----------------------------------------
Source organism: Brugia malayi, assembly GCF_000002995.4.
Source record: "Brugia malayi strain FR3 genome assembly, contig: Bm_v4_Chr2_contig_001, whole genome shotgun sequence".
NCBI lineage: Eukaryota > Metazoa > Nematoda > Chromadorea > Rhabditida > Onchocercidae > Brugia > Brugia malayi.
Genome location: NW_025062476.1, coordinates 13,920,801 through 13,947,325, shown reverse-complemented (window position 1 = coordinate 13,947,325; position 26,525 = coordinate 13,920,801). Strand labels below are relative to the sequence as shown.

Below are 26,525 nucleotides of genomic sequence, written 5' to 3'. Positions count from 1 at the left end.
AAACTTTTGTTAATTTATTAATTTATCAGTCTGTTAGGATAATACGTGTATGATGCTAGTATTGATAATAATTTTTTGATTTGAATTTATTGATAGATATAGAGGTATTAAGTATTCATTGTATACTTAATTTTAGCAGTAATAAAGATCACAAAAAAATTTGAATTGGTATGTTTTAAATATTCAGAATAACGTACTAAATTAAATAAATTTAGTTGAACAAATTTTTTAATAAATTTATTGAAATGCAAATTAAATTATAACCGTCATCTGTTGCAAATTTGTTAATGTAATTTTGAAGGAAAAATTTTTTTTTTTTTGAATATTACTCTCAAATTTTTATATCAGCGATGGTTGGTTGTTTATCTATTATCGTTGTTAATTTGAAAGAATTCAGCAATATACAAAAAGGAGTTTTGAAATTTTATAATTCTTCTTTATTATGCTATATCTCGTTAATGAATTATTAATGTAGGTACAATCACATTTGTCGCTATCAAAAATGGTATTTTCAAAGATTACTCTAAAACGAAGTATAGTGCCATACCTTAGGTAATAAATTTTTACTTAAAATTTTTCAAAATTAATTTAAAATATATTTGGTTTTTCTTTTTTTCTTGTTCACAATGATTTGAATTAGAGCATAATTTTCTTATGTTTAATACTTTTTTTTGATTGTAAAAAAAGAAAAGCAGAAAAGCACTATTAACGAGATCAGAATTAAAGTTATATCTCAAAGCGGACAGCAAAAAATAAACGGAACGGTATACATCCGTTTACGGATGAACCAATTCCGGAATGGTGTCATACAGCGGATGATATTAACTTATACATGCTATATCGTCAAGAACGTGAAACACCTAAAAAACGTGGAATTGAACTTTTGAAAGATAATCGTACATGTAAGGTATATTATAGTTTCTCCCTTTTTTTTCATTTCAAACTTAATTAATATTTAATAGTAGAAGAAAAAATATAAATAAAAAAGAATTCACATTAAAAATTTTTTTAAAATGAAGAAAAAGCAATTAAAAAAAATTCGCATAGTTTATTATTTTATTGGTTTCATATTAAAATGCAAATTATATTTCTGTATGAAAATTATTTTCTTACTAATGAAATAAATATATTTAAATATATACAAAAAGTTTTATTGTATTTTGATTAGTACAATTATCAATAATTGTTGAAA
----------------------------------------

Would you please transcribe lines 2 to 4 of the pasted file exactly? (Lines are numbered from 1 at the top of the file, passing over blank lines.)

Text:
Source record: "Brugia malayi strain FR3 genome assembly, contig: Bm_v4_Chr2_contig_001, whole genome shotgun sequence".
NCBI lineage: Eukaryota > Metazoa > Nematoda > Chromadorea > Rhabditida > Onchocercidae > Brugia > Brugia malayi.
Genome location: NW_025062476.1, coordinates 13,920,801 through 13,947,325, shown reverse-complemented (window position 1 = coordinate 13,947,325; position 26,525 = coordinate 13,920,801). Strand labels below are relative to the sequence as shown.